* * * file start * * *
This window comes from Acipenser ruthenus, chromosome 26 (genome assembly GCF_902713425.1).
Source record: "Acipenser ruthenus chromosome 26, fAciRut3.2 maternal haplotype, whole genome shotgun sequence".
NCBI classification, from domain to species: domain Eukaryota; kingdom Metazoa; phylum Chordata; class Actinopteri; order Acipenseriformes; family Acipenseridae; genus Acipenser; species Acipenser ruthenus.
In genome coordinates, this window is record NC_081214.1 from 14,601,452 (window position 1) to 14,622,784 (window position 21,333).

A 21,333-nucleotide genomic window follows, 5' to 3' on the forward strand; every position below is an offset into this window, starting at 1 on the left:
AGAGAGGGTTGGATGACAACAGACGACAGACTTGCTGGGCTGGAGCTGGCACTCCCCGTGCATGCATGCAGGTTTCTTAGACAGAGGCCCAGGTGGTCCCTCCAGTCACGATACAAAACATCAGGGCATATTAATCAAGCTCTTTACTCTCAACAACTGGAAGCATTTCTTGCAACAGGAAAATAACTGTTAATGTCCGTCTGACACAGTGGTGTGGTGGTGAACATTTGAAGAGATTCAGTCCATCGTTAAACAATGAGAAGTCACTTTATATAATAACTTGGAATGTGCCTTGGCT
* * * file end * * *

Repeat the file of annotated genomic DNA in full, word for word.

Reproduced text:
This window comes from Acipenser ruthenus, chromosome 26 (genome assembly GCF_902713425.1).
Source record: "Acipenser ruthenus chromosome 26, fAciRut3.2 maternal haplotype, whole genome shotgun sequence".
NCBI classification, from domain to species: domain Eukaryota; kingdom Metazoa; phylum Chordata; class Actinopteri; order Acipenseriformes; family Acipenseridae; genus Acipenser; species Acipenser ruthenus.
In genome coordinates, this window is record NC_081214.1 from 14,601,452 (window position 1) to 14,622,784 (window position 21,333).

A 21,333-nucleotide genomic window follows, 5' to 3' on the forward strand; every position below is an offset into this window, starting at 1 on the left:
AGAGAGGGTTGGATGACAACAGACGACAGACTTGCTGGGCTGGAGCTGGCACTCCCCGTGCATGCATGCAGGTTTCTTAGACAGAGGCCCAGGTGGTCCCTCCAGTCACGATACAAAACATCAGGGCATATTAATCAAGCTCTTTACTCTCAACAACTGGAAGCATTTCTTGCAACAGGAAAATAACTGTTAATGTCCGTCTGACACAGTGGTGTGGTGGTGAACATTTGAAGAGATTCAGTCCATCGTTAAACAATGAGAAGTCACTTTATATAATAACTTGGAATGTGCCTTGGCT